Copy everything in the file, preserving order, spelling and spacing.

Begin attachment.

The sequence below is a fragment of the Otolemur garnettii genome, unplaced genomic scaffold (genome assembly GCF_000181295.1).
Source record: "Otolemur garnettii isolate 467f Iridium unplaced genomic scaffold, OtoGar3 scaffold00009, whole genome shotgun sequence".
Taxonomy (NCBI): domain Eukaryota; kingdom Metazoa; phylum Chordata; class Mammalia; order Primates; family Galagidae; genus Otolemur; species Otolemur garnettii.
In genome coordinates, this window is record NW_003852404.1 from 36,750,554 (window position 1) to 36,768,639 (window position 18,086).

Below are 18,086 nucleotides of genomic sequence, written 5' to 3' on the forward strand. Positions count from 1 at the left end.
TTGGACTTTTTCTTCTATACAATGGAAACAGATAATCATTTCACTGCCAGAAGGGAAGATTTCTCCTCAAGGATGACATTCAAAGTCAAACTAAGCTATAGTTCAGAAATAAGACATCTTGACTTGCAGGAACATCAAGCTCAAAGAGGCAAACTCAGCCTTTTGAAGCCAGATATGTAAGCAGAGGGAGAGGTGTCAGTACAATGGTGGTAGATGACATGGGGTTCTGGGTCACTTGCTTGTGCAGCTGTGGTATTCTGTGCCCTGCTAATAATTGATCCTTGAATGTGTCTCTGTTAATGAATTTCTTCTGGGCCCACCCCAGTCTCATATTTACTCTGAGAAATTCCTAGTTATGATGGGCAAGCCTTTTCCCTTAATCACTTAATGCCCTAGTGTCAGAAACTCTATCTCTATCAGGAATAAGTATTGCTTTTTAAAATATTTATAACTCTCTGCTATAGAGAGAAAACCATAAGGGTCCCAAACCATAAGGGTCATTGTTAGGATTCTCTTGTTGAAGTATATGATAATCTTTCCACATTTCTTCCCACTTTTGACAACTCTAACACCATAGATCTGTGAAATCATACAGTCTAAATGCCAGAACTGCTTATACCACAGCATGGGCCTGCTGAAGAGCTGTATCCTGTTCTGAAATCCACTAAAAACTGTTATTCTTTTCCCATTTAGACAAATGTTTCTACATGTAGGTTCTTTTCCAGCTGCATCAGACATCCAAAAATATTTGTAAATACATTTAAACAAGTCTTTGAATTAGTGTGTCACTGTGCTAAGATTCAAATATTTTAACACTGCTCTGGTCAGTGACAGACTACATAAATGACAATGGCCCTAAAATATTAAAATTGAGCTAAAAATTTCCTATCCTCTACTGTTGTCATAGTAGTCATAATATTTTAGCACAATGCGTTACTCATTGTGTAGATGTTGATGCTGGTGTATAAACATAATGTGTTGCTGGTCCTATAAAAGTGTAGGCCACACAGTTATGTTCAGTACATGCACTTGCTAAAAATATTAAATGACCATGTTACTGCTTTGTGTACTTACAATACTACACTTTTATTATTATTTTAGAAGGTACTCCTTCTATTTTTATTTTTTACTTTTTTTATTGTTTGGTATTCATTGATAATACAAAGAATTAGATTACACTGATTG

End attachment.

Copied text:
The sequence below is a fragment of the Otolemur garnettii genome, unplaced genomic scaffold (genome assembly GCF_000181295.1).
Source record: "Otolemur garnettii isolate 467f Iridium unplaced genomic scaffold, OtoGar3 scaffold00009, whole genome shotgun sequence".
Taxonomy (NCBI): domain Eukaryota; kingdom Metazoa; phylum Chordata; class Mammalia; order Primates; family Galagidae; genus Otolemur; species Otolemur garnettii.
In genome coordinates, this window is record NW_003852404.1 from 36,750,554 (window position 1) to 36,768,639 (window position 18,086).

Below are 18,086 nucleotides of genomic sequence, written 5' to 3' on the forward strand. Positions count from 1 at the left end.
TTGGACTTTTTCTTCTATACAATGGAAACAGATAATCATTTCACTGCCAGAAGGGAAGATTTCTCCTCAAGGATGACATTCAAAGTCAAACTAAGCTATAGTTCAGAAATAAGACATCTTGACTTGCAGGAACATCAAGCTCAAAGAGGCAAACTCAGCCTTTTGAAGCCAGATATGTAAGCAGAGGGAGAGGTGTCAGTACAATGGTGGTAGATGACATGGGGTTCTGGGTCACTTGCTTGTGCAGCTGTGGTATTCTGTGCCCTGCTAATAATTGATCCTTGAATGTGTCTCTGTTAATGAATTTCTTCTGGGCCCACCCCAGTCTCATATTTACTCTGAGAAATTCCTAGTTATGATGGGCAAGCCTTTTCCCTTAATCACTTAATGCCCTAGTGTCAGAAACTCTATCTCTATCAGGAATAAGTATTGCTTTTTAAAATATTTATAACTCTCTGCTATAGAGAGAAAACCATAAGGGTCCCAAACCATAAGGGTCATTGTTAGGATTCTCTTGTTGAAGTATATGATAATCTTTCCACATTTCTTCCCACTTTTGACAACTCTAACACCATAGATCTGTGAAATCATACAGTCTAAATGCCAGAACTGCTTATACCACAGCATGGGCCTGCTGAAGAGCTGTATCCTGTTCTGAAATCCACTAAAAACTGTTATTCTTTTCCCATTTAGACAAATGTTTCTACATGTAGGTTCTTTTCCAGCTGCATCAGACATCCAAAAATATTTGTAAATACATTTAAACAAGTCTTTGAATTAGTGTGTCACTGTGCTAAGATTCAAATATTTTAACACTGCTCTGGTCAGTGACAGACTACATAAATGACAATGGCCCTAAAATATTAAAATTGAGCTAAAAATTTCCTATCCTCTACTGTTGTCATAGTAGTCATAATATTTTAGCACAATGCGTTACTCATTGTGTAGATGTTGATGCTGGTGTATAAACATAATGTGTTGCTGGTCCTATAAAAGTGTAGGCCACACAGTTATGTTCAGTACATGCACTTGCTAAAAATATTAAATGACCATGTTACTGCTTTGTGTACTTACAATACTACACTTTTATTATTATTTTAGAAGGTACTCCTTCTATTTTTATTTTTTACTTTTTTTATTGTTTGGTATTCATTGATAATACAAAGAATTAGATTACACTGATTG